At the 1936 Academy Awards ceremony, D.W. Griffith, by then a veteran with more than 500 shorts and features to his credit, became the first individual to win the equivalent of an Honorary Award for his body of work. Seventy-six years and 86 (my count*) body-of-work Oscar winners later — including last year’s James Earl Jones and Dick Smith — a mere nine women have been recognized for their cinematic oeuvre and/or for their pioneering film work.
The chosen nine — eight of them actresses, including one actress-producer — are: Greta Garbo (at the 1955 ceremony), Lillian Gish (1971), actress-producer Mary Pickford (1976), editor Margaret Booth (1978), Barbara Stanwyck (1982), Myrna Loy (1991), Sophia Loren (1991), Deborah Kerr (1994), and Lauren Bacall (2009).
Considering the amount of female talent that has gone un-honored these past seven and a half decades (see Doris Day, Danielle Darrieux, Joan Fontaine, Barbra Streisand: Honorary Oscars and Women), I find it impossible not to believe that the Board of Governors† of the Academy of Motion Picture Arts and Sciences± suffers from a long-standing inability to recognize women’s achievements on a par with those of men. In that regard, the Academy is as selectively near-sighted as the vast majority of film critics and historians — but that is no excuse.
Although it’s true that female child and/or adolescent stars Shirley Temple, Deanna Durbin, Judy Garland, Margaret O’Brien, Peggy Ann Garner, and Hayley Mills have something akin to a special "Juvenile Oscar," adult women have fared quite poorly with the Academy’s Board of Governors.
To date, not a single woman has won the Irving G. Thalberg Memorial Award, given out since 1938 to "creative producers whose bodies of work reflect a consistently high quality of motion picture production," or the Gordon E. Sawyer Award, given out since 1981 to "an individual in the motion picture industry whose technological contributions have brought credit to the industry." Thirty-nine men — from Darryl F. Zanuck, Samuel Goldwyn, and Hal B. Wallis to Clint Eastwood, Warren Beatty, and Francis Ford Coppola — have taken home the Thalberg Award. The Sawyer Award, "customarily" recommended by the Academy’s Scientific and Technical Awards Committee, has gone to twenty-two men.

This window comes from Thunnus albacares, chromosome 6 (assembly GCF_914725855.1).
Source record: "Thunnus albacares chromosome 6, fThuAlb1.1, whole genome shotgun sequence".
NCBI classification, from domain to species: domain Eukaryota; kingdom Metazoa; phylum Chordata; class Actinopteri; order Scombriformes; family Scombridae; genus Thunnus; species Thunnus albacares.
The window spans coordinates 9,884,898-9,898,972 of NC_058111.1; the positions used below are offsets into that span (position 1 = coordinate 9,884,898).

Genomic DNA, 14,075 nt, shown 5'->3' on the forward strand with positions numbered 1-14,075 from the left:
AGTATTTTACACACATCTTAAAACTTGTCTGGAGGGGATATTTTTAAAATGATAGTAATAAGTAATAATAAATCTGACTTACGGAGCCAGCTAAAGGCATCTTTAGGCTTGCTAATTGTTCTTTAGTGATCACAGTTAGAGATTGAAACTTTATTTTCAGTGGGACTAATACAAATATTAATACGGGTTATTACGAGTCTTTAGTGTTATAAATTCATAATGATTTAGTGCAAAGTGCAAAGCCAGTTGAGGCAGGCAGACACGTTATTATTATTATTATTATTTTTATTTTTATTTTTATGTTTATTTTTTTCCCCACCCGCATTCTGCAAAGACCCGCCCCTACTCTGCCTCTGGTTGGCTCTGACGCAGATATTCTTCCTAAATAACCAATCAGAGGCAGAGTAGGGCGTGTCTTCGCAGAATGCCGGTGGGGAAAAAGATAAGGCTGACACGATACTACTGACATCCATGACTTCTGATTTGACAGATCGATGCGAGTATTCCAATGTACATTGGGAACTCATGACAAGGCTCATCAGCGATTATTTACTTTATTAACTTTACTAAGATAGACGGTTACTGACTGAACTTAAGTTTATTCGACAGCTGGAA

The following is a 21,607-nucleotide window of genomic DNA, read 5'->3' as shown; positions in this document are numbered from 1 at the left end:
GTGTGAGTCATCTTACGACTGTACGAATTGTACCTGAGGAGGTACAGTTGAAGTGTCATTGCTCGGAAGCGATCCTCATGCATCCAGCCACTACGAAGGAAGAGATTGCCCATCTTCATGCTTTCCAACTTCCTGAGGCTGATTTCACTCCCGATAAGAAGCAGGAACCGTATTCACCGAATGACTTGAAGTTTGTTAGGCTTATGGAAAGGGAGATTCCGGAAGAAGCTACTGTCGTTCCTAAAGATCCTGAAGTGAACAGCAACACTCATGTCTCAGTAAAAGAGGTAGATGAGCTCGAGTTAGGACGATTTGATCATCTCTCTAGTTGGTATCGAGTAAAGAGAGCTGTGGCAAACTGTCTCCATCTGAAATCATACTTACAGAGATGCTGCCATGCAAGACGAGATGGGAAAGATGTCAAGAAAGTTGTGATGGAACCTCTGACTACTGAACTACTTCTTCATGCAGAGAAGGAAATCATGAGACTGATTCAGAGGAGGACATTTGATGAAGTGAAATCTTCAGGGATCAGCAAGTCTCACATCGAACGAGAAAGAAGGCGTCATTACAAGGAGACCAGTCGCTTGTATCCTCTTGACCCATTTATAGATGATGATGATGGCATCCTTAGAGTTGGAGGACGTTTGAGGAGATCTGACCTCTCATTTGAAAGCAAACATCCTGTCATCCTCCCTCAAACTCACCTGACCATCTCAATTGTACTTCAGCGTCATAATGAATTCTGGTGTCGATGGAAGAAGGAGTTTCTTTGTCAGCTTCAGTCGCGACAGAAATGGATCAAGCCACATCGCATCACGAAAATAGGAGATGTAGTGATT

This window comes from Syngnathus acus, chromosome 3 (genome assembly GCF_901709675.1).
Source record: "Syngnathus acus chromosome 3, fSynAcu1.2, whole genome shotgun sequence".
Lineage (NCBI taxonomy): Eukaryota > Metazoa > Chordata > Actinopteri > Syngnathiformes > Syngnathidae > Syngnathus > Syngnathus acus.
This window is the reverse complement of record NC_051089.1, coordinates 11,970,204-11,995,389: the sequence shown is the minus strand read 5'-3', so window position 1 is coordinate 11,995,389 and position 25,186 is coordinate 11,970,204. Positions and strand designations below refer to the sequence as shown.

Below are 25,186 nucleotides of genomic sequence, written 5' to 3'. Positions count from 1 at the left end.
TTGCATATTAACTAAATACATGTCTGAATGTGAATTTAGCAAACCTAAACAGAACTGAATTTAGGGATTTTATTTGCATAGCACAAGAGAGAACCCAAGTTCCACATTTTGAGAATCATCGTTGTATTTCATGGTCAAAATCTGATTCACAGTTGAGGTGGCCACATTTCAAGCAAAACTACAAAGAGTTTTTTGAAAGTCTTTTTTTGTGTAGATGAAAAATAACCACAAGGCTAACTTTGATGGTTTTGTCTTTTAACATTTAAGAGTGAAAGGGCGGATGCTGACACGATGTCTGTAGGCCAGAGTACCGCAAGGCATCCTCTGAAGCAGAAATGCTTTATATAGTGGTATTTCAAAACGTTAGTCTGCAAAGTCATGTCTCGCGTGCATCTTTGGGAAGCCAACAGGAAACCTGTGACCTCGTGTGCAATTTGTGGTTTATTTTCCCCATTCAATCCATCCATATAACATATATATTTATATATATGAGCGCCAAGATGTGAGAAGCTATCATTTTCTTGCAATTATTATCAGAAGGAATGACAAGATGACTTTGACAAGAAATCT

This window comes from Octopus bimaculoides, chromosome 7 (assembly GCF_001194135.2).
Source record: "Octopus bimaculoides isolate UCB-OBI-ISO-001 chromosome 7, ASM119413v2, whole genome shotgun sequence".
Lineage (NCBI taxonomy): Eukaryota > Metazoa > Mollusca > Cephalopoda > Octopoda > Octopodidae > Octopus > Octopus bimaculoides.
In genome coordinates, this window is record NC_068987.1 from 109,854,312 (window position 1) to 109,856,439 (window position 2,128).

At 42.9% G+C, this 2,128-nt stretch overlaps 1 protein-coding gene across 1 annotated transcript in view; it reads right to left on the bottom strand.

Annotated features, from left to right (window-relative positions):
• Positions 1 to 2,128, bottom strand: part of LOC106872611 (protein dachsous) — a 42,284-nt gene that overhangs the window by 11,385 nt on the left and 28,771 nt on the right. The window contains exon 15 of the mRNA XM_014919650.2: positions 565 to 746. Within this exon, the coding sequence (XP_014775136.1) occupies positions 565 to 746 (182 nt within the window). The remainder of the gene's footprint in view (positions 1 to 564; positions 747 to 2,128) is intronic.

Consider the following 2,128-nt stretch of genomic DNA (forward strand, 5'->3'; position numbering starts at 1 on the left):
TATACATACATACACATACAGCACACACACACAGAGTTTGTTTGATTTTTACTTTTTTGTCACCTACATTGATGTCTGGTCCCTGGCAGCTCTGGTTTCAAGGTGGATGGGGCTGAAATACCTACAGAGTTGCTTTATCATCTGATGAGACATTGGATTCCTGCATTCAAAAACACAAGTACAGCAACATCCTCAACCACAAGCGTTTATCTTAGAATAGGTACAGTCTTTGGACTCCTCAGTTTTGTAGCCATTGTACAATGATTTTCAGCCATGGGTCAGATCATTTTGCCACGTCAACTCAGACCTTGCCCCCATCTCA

True, the complete absence of women from the list of Thalberg Award winners could be explained by the fact that until quite recently relatively few women were involved in the production of Hollywood movies. (That said, Margaret Ménégoz, for one, has been quite busy for decades producing high-quality films overseas, among them Europa Europa and The White Ribbon.) The same type of gender imbalance in the technical development of motion pictures may also explain the absence of female Gordon E. Sawyer Award winners.
But what about the Jean Hersholt Humanitarian Award, whose recipient is handpicked by the Board of Governors? Since the award’s inception in 1957, 34 individuals have been recognized for their "humanitarian efforts [that] have brought credit to the industry."
Of those, only six have been women, five of them actresses, including one actress-producer-television personality: Martha Raye (at the 1969 ceremony), Rosalind Russell (1973), Elizabeth Taylor (1993), Audrey Hepburn (1993), former Paramount chairperson Sherry Lansing, and actress-producer-talk-show hostess Oprah Winfrey (2011).
Does that mean women are more self-absorbed than men? Or does the Academy’s Board of Governors believe that women’s deeds carry less importance than those of men?
Now, I’m not arguing that the Academy should impose some sort of — however unofficial — quota system. That would be both unfair and unworkable, especially considering that in the last century or so men have for the most part kept a stranglehold in the industry’s top positions, both in front and behind the camera. As a consequence of this male dominance, it is to be expected that the Academy would honor many more males than females, as the male talent pool is much larger.
But going back to the Honorary Oscar for career achievement and/or pioneering work, would the aforementioned gender gap explain the Honorary Award’s male-female ratio of more than 9 (9.5 to be exact) to 1?
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